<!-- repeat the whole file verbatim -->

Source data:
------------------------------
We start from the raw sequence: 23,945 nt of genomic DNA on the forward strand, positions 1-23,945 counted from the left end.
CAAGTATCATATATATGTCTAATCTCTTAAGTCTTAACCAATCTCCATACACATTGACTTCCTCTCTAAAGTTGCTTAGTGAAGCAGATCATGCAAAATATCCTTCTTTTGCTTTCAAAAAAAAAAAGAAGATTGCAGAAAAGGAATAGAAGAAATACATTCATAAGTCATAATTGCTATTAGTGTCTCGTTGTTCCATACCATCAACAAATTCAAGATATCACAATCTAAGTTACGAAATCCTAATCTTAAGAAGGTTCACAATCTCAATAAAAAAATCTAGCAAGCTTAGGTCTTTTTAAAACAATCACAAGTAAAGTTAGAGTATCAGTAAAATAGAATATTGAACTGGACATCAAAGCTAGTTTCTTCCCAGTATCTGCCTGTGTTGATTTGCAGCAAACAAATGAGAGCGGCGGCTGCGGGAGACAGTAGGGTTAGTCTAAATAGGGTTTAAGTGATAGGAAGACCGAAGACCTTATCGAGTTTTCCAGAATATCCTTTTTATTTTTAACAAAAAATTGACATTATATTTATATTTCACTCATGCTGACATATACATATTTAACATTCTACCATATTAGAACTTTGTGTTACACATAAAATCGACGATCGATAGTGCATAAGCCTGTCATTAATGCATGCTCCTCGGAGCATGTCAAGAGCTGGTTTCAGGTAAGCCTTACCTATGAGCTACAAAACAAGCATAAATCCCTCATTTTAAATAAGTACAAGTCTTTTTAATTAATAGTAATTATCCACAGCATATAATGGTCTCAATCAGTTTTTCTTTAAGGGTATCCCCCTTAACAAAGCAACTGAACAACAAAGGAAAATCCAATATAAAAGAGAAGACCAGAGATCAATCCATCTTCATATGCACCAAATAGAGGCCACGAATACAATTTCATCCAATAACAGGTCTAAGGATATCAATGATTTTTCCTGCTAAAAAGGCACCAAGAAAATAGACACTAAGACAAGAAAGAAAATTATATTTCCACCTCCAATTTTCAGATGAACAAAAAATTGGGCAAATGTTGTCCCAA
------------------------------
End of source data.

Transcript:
We start from the raw sequence: 23,945 nt of genomic DNA on the forward strand, positions 1-23,945 counted from the left end.
CAAGTATCATATATATGTCTAATCTCTTAAGTCTTAACCAATCTCCATACACATTGACTTCCTCTCTAAAGTTGCTTAGTGAAGCAGATCATGCAAAATATCCTTCTTTTGCTTTCAAAAAAAAAAAGAAGATTGCAGAAAAGGAATAGAAGAAATACATTCATAAGTCATAATTGCTATTAGTGTCTCGTTGTTCCATACCATCAACAAATTCAAGATATCACAATCTAAGTTACGAAATCCTAATCTTAAGAAGGTTCACAATCTCAATAAAAAAATCTAGCAAGCTTAGGTCTTTTTAAAACAATCACAAGTAAAGTTAGAGTATCAGTAAAATAGAATATTGAACTGGACATCAAAGCTAGTTTCTTCCCAGTATCTGCCTGTGTTGATTTGCAGCAAACAAATGAGAGCGGCGGCTGCGGGAGACAGTAGGGTTAGTCTAAATAGGGTTTAAGTGATAGGAAGACCGAAGACCTTATCGAGTTTTCCAGAATATCCTTTTTATTTTTAACAAAAAATTGACATTATATTTATATTTCACTCATGCTGACATATACATATTTAACATTCTACCATATTAGAACTTTGTGTTACACATAAAATCGACGATCGATAGTGCATAAGCCTGTCATTAATGCATGCTCCTCGGAGCATGTCAAGAGCTGGTTTCAGGTAAGCCTTACCTATGAGCTACAAAACAAGCATAAATCCCTCATTTTAAATAAGTACAAGTCTTTTTAATTAATAGTAATTATCCACAGCATATAATGGTCTCAATCAGTTTTTCTTTAAGGGTATCCCCCTTAACAAAGCAACTGAACAACAAAGGAAAATCCAATATAAAAGAGAAGACCAGAGATCAATCCATCTTCATATGCACCAAATAGAGGCCACGAATACAATTTCATCCAATAACAGGTCTAAGGATATCAATGATTTTTCCTGCTAAAAAGGCACCAAGAAAATAGACACTAAGACAAGAAAGAAAATTATATTTCCACCTCCAATTTTCAGATGAACAAAAAATTGGGCAAATGTTGTCCCAA